The waiting game for rising interest rates may come to an end soon. Economists definitely agree that the Federal Reserve will raise rates this summer.
At one point, many predicted no rise in rates until the end of 2004 or early 2005. These predictions were based in part on a statement from the Fed pledging to be "patient" about raising rates.
Then, on, the Fed announced that it believes rates can be raised "at a pace that is likely to be measured." The change in tone reflected - falling unemployment numbers and overall growth in several areas. This prompted rate watchers to project rate increases in August.
However, following a sizzlingreleased Friday, economists now believe that the Fed could raise rates at its June 29 meeting.
Whenever rates rise, you can bet that they will not jump by much - most likely only a quarter of a point.
The general public tends to dread rising interest rates, but the move is actually a signal that the economy "is headed in the right direction," The Early Show financial adviser Ray Martin explains. More jobs are being created and several sectors of the economy are experiencing growth.
Growth inherently means more people are spending more money.
Rate increases are the government's way to slow consumer spending. With fewer people buying, prices won't rise as quickly. In other words, higher interest rates prevent inflation.
So what does this mean for the average consumer?
The first thing that comes to mind for most people is their mortgage. If you're looking for a mortgage, want to refinance, or have an adjustable-rate mortgage, the summer increase should not make you panic. Yes, your monthly payments will go up some, but don't blow the increase out of proportion.
Interest rates are at their lowest level since 1958. So, even with a quarter-point or even half-point raise, mortgage rates remain at some of the lowest levels we've seen in years. It's still a good time to buy.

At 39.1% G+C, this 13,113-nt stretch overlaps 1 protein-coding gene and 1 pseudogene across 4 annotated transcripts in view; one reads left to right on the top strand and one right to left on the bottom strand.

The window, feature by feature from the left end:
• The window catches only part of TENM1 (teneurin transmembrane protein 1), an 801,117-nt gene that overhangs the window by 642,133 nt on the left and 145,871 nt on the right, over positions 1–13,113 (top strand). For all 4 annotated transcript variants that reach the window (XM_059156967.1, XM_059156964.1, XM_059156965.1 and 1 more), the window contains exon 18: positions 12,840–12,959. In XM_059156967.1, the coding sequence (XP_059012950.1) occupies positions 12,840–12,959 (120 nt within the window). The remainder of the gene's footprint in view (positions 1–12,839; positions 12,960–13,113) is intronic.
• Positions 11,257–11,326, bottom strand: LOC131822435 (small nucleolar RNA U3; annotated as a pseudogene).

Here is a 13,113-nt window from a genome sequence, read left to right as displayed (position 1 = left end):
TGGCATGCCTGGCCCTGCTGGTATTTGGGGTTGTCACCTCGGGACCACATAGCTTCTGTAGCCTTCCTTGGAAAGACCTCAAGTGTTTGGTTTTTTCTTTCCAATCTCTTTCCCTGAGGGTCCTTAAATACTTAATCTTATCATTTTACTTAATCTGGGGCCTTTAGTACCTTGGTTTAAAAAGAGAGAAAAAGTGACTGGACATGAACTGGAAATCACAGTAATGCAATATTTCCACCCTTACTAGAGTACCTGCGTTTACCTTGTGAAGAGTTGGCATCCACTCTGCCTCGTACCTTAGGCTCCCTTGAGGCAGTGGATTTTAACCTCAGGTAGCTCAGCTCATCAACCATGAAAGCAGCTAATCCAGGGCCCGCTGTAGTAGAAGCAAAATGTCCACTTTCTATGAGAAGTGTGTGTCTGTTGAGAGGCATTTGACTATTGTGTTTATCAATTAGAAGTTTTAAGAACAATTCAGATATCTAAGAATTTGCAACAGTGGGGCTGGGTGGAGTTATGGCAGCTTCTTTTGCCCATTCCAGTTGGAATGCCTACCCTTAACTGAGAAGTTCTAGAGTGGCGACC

It's interesting to note that even though the Fed has not officially changed the interest rate since last June, mortgage rates have increased. As a matter of fact, they have risen in the last seven consecutive weeks.
The 30-year fixed mortgage rate is now at 6.12percent. This time last year the rate stood at 5.65 percent.
Why this change? Basically, anticipation of the Fed increasing rates is causing lenders to go ahead and increase rates now.
"Consumers taking out a mortgage in the near future are likely to see higher mortgage rates as long as the lenders believe there is a growing possibility of higher future interest rates," Martin notes.
Clearly, mortgage rates are not solely dependent on the Fed's set interest rate.
In late February, Fed Chair Alan Greenspan told a group of credit unions that American homeowners have done themselves a disservice in recent years by clinging to fixed-rate mortgages when they could have saved lots of money with adjustable rate mortgages.
But now that rates are on the rise, does this advice hold true?
According to Martin, homeowners should not necessarily shy away from ARMS right now. If the fixed portion of your ARM is set to expire in a year, and you plan to move in the next two or three years, keep your current mortgage. Likewise, if you are just getting into an ARM, but know you won't spend too many years in your new home, adjustable rate is still a good deal for you. On the other hand, if you're going to be in your home for quite some time, lock in a fixed-rate mortgage as soon as possible.
Another bright spot - a rate hike is good news for investors who have cash in money markets and other investments that depend on interest income. Let's face it - recent months of earning 1 percent or less on your money has been terrible. But things are about to change.
Martin has four suggestions for investors and savers looking for a place to park their cash.
Earnings on all of the accounts below will only increase as interest rates rise.
Everyone is familiar with money markets and CDs. The other two investments both have a fixed rate of return, and additionally have an "inflation indexed" rate of return that is tied to the rate of the Consumer Price Index, or CPI. With rising interest rates and the possibility of higher inflation, these two investments are more likely to provide the best returns in the bond category.